A resolution that would have placed a question on the Nov. 6, 2012 ballot – asking Ann Arbor voters if they would like to amend the city charter’s clause on parkland protections – was voted down by the city council at its Aug. 9 meeting. The question had been postponed from its July 16, 2012 meeting.
The resolution received four votes of support – from Marcia Higgins (Ward 4), Mike Anglin (Ward 5), Jane Lumm (Ward 2) and Stephen Kunselman (Ward 3). Sabra Briere (Ward 1), who had co-sponsored the original resolution, did not vote for it. So the vote on the 11-member body was 4-7.
The version of the charter amendment considered by the council on July 16 was [added language in italics]: “The city shall not sell, lease, or contract for any non-park or non-recreational long-term use, without the approval, by a majority vote of the electors of the city voting on the question at a regular or special election, any city park, or land in the city acquired for park, cemetery, or any part thereof. For purposes of this subsection long-term shall be defined as a period greater than 5 years.”
Part of the argument for the postponement by the council at that July 16 meeting was a desire by some councilmembers to receive input from the city’s park advisory commission (PAC) on the proposed charter amendment, before taking a vote. And on Aug. 8, 2012 PAC met to deliberate on the resolution, but ultimately voted unanimously not to support placing the charter amendment before voters.
Concerns cited by PAC members in declining to recommend their support of the resolution included the idea that the language of the proposed amendment introduced a “gray area,” and possible unintended consequences. They also had questions about who the arbiter would be for the meaning of “non-park” and “non-recreational.” Some commissioners also had concerns about the public process that had been used thus far to evaluate the proposed charter amendment.
At the council’s Aug. 9 meeting, an alternate version was also discussed, which was put forward by one of the three sponsors of the original resolution, Sabra Briere (Ward 1). Briere’s version departs from the syntactic pattern of the existing charter section, which separates the verb “sell” from its direct object “park” with a 23-word clause. The other two co-sponsors were Lumm and Anglin.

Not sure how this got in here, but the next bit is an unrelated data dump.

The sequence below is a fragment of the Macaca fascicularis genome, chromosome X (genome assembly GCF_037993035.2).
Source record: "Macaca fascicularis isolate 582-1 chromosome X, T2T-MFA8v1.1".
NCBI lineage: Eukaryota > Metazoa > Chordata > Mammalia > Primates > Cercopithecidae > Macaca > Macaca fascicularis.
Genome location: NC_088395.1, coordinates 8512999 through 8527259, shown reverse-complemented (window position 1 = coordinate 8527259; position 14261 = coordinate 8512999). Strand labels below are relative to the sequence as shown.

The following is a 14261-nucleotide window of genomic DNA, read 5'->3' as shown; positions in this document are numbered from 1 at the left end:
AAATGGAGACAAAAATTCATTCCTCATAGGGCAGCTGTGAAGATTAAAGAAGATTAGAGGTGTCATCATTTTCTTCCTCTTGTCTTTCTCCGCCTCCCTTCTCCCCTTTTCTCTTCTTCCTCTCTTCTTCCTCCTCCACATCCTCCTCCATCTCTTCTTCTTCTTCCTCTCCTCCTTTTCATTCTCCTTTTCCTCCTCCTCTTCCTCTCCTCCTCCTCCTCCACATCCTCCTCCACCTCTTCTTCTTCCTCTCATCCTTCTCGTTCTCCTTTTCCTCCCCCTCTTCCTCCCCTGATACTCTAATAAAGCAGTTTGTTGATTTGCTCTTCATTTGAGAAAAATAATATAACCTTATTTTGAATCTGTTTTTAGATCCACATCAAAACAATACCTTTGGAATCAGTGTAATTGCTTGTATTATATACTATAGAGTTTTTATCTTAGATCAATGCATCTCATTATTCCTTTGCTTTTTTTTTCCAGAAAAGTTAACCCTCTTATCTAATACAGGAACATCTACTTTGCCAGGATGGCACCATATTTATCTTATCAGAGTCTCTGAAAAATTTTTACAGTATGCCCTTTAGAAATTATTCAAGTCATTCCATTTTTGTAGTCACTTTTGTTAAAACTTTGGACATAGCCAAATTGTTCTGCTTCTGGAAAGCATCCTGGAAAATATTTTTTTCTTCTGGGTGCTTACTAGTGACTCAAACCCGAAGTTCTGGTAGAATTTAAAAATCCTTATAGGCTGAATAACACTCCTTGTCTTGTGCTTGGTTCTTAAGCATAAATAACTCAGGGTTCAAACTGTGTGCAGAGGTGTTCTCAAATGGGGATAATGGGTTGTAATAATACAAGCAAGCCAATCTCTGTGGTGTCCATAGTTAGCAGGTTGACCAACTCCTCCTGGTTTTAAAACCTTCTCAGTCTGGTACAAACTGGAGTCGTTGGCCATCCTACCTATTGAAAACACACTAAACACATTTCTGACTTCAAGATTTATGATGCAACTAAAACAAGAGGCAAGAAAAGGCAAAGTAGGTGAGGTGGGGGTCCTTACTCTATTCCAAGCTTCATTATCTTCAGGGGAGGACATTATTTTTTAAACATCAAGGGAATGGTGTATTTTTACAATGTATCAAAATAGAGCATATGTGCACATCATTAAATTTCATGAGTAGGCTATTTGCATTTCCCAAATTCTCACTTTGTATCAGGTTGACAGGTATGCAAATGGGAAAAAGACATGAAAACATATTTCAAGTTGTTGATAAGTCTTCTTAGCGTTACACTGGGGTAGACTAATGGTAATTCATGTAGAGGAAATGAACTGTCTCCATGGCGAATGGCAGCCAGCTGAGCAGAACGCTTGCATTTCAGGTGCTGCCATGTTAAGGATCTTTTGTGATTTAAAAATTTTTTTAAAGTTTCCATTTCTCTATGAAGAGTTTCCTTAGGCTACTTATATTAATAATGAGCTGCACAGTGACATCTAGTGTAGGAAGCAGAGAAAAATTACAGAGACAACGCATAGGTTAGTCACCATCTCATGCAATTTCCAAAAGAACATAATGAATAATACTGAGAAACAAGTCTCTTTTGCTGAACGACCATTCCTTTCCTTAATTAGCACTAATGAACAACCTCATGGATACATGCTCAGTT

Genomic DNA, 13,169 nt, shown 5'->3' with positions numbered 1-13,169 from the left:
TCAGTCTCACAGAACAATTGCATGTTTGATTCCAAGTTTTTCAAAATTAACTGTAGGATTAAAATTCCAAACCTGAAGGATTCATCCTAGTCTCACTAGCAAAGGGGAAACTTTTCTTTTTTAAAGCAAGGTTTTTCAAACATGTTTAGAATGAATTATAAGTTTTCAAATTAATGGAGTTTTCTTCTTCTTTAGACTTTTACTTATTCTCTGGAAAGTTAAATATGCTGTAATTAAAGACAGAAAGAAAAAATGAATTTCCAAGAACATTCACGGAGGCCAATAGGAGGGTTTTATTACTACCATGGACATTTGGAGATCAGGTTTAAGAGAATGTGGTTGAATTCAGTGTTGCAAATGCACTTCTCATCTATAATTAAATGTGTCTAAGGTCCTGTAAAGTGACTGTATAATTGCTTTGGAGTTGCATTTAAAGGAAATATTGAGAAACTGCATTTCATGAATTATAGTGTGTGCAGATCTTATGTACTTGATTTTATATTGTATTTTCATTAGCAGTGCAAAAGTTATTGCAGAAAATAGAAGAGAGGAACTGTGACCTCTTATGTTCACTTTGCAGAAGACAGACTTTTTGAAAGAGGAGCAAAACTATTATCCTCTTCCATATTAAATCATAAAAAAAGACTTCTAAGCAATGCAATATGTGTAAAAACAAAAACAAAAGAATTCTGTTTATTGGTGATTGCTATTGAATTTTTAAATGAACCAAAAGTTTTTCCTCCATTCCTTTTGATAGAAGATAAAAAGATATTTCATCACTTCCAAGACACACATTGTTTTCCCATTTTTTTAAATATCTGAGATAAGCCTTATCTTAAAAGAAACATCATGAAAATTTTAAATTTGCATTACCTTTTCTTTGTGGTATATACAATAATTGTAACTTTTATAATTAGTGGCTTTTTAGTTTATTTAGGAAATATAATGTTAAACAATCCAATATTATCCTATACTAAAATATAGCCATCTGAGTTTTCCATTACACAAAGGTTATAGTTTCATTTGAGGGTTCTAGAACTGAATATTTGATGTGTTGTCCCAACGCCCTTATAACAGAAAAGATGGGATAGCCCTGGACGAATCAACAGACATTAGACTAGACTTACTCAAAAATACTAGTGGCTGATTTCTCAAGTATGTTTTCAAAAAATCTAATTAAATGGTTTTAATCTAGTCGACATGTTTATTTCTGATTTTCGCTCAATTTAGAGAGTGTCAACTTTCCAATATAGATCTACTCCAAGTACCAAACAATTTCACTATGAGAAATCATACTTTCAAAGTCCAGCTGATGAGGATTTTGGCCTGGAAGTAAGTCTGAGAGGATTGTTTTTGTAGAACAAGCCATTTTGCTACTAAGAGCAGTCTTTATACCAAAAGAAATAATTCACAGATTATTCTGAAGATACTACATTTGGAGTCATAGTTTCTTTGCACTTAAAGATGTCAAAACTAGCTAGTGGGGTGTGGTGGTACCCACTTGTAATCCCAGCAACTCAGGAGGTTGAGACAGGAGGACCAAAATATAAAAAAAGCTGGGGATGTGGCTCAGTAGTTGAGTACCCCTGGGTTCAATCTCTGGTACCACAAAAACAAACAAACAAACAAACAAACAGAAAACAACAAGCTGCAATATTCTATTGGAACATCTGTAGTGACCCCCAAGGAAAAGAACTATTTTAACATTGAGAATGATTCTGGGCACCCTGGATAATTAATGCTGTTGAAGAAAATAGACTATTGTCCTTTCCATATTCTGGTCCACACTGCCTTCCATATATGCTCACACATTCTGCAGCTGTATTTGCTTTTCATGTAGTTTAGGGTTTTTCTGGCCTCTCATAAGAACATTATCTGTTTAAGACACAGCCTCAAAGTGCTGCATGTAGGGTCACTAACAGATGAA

Briere’s proposed amendment took the approach of enumerating the actions that trigger a popular referendum: “The city shall not, without the approval by a majority vote of the electors of the city voting on the question at a regular or special election, do any or all of the following with any city park or land in the city acquired for a park or cemetery or with any part thereof: (1) sell any such land; (2) lease, license or contract for any non-park or non-recreational use any such land for a period longer than 5 years; (3) contract for the operation of any such land for non-park or non-recreational use for a period longer than 5 years; (4) contract for the construction of any building on any such land, except as is customarily incidental to the principal use and enjoyment of such land.”
Briere’s amendment failed with support from only one other councilmember – Stephen Kunselman (Ward 3).
Councilmembers voting against the main resolution cited the same concerns that had been mentioned at the PAC meeting, as well as the function of a representative democracy and a desire not to tie the hands of future councils. Kunselman, who voted for the resolution, called the charter amendment a way to guard against representative democracy “gone awry” that would “protect our parks from ourselves.”
This brief was filed from the city council’s chambers on the second floor of city hall, located at 301 E. Huron. A more detailed report will follow: [link]